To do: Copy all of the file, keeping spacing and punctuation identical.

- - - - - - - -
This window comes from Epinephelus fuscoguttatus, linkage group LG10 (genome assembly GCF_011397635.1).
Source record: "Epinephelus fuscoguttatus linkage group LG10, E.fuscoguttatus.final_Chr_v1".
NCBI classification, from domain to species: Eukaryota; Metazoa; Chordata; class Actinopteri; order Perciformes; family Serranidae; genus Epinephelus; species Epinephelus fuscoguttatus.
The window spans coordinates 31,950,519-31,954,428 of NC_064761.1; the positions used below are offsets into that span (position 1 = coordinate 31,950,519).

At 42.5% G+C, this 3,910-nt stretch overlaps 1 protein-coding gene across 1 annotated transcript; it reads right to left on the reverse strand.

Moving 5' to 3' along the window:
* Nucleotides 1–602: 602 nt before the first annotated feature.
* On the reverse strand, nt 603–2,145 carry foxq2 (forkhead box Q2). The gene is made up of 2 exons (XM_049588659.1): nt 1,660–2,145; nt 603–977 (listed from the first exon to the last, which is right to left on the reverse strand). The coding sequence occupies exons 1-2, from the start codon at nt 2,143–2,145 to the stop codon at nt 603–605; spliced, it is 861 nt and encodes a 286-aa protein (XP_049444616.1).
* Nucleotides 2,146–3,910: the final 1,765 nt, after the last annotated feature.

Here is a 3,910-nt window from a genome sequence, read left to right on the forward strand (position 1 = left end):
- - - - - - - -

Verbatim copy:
This window comes from Epinephelus fuscoguttatus, linkage group LG10 (genome assembly GCF_011397635.1).
Source record: "Epinephelus fuscoguttatus linkage group LG10, E.fuscoguttatus.final_Chr_v1".
NCBI classification, from domain to species: Eukaryota; Metazoa; Chordata; class Actinopteri; order Perciformes; family Serranidae; genus Epinephelus; species Epinephelus fuscoguttatus.
The window spans coordinates 31,950,519-31,954,428 of NC_064761.1; the positions used below are offsets into that span (position 1 = coordinate 31,950,519).

At 42.5% G+C, this 3,910-nt stretch overlaps 1 protein-coding gene across 1 annotated transcript; it reads right to left on the reverse strand.

Moving 5' to 3' along the window:
* Nucleotides 1–602: 602 nt before the first annotated feature.
* On the reverse strand, nt 603–2,145 carry foxq2 (forkhead box Q2). The gene is made up of 2 exons (XM_049588659.1): nt 1,660–2,145; nt 603–977 (listed from the first exon to the last, which is right to left on the reverse strand). The coding sequence occupies exons 1-2, from the start codon at nt 2,143–2,145 to the stop codon at nt 603–605; spliced, it is 861 nt and encodes a 286-aa protein (XP_049444616.1).
* Nucleotides 2,146–3,910: the final 1,765 nt, after the last annotated feature.

Here is a 3,910-nt window from a genome sequence, read left to right on the forward strand (position 1 = left end):